Lush descriptiveness is one of the things I look for in a good novel. It's devilishly hard to pull off without sounding long-winded. Sovran's Pawn isn't quite as descriptive as I would like; there are some scenes where I just couldn't visualize the setting as clearly as I wanted to. Now, that may be exactly the way it was written, but I tend to read novels in which the author spends a little more time painting the world for me so I have a deep, mental image of the landscape the characters are inhabiting. I'm not saying the descriptiveness is bad in Sovran's Pawn - it most certainly is not - it's just a little less than optimum for me personally. I don't get paid to be a critic so take it for what it's worth - an opinion.

If I had to single out one thing to pooh-pooh about Sovran's Pawn it would be that - to me - it read kind of like a romance novel in space. Sovran's Pawn doesn't have Blade running around with no shirt on, flexing; it definitely wasn't that bad but - and this may be a mandatory character building exercise - Cassels spends a great deal of time constructing the relationship between Bo and Blade. Again, that's my opinion and if you like being up close and personal as two adults get to know each other better, this is your book!

Let me clarify one other thing: This is a grown-up book. There are a (very) small number of expletives used, and those were for good effect and in no way gratuitous. But Sovran's Pawn deals with some relatively mature themes so I'd hesitate to recommend it to some of my younger or more conservative friends. With that said I applaud the author's handling of the aforementioned mature themes. Cassels obviously spent a great deal of time crafting this story and although there were a couple of scenes that made me wriggle a little (I'm getting sensitive in my old age) this would earn a relatively mild PG-13 if it were a movie.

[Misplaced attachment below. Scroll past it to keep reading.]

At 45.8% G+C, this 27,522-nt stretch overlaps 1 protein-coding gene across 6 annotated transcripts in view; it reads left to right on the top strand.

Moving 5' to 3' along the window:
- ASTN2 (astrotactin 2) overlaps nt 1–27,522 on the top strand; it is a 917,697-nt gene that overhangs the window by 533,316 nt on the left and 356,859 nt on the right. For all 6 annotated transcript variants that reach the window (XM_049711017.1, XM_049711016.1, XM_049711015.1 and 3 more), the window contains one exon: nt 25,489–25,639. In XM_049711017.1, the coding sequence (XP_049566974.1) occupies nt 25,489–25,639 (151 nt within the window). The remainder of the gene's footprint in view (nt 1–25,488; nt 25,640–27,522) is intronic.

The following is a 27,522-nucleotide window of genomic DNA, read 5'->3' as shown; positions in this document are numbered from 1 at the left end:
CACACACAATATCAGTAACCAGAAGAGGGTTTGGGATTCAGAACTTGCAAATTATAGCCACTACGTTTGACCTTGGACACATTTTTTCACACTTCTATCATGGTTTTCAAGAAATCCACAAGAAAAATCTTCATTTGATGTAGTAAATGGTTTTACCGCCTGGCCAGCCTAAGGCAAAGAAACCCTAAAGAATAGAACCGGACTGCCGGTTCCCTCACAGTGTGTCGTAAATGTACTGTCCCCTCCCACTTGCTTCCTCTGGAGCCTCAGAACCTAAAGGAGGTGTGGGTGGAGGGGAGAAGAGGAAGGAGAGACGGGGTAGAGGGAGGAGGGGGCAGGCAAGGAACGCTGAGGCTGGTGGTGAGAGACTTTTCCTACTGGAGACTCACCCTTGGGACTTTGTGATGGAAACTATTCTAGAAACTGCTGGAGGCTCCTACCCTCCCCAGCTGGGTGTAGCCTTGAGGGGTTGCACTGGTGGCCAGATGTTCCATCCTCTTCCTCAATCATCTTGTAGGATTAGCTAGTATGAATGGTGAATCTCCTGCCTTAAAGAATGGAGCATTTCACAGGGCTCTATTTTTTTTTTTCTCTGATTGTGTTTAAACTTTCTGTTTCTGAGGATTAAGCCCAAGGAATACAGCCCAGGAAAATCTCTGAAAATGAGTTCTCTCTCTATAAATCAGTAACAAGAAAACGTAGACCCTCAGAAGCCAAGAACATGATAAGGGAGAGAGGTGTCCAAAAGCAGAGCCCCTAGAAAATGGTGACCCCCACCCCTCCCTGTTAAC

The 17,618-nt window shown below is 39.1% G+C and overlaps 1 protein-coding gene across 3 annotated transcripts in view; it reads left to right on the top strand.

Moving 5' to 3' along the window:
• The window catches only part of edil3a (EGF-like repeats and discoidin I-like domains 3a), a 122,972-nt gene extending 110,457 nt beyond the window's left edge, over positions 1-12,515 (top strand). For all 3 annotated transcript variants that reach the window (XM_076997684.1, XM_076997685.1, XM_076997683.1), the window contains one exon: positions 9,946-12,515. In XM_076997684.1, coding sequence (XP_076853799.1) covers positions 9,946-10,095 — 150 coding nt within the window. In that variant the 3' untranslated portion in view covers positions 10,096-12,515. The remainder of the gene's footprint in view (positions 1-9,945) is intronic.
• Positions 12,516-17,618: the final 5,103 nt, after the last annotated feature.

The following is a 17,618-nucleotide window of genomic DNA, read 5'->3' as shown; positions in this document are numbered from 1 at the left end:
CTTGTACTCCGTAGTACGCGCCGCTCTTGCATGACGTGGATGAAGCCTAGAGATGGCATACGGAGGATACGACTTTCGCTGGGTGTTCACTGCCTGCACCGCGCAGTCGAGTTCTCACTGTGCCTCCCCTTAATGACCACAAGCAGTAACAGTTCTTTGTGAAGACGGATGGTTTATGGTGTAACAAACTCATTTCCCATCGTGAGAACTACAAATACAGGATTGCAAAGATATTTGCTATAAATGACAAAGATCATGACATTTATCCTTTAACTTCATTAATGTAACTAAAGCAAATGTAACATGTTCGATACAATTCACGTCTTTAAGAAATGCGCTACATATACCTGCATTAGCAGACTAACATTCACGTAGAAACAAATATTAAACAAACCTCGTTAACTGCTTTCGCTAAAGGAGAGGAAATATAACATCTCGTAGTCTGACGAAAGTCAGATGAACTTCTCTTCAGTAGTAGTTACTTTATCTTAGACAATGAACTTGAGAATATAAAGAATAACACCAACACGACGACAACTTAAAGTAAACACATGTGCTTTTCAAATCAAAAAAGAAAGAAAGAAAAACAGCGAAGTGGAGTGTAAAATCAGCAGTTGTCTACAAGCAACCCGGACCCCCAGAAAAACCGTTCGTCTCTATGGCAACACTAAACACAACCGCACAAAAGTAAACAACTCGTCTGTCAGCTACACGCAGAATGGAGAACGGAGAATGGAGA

If you've read this far you should know that Sovran's Pawn is a darn good book. And despite my delicate sensitivities I will be waiting patiently for the next installment of the Black Wing Chronicles. With apologies to the author who, having read this, probably thinks I'm a lunatic; I have tried to be as forthright in my assessment as I could be. Reading material is a very personal thing and each one of us has different tastes. While there are some things about Sovran's Pawn that I might wish were a tad different I can roundly appreciate a well-written novel.

Have a read and tell me what you think!


Boring disclaimers:

The Kindle version of Sovran's Pawn that I reviewed was purchased by me on - I received no compensation for this review, other than the pleasure of reading a great book.


  1. The author does not think you are a lunatic. The author is most appreciative of your honest review and will attempt to find balance regarding the descriptions in the subsequent books.

    Seriously, thank you for reading Sovran's Pawn. Thank you for taking the time to write a review. Thank you for recommending it.

  2. Great review...myself, I thought the descriptions were spot on, but I get bored easily with lengthy amounts of narrative and when I come across such writing, I usually end up forming images in my head long before they're given to me.

  3. Thank you both for taking time to stop by my humble corner of the Internet and for reading my review. JC, I especially appreciate an author stopping by to let me know they have read and appreciate my review!

    T.M. - it was a hard call on the descriptions; some were excellent but there were a few scenes where I was left without that image in my head - which could of been my fault for reading too quickly in an effort to get to the next scene. Where I found A LOT of description was during the interactions between Bo and Blade. Other scenes didn't seem to have quite the same level. Again, maybe that was on purpose the end of the day it is an awesome novel :-)

  4. Just received a check for $500.

    Sometimes people don't believe me when I tell them about how much you can earn filling out paid surveys online...

    So I took a video of myself actually getting paid $500 for doing paid surveys to set the record straight.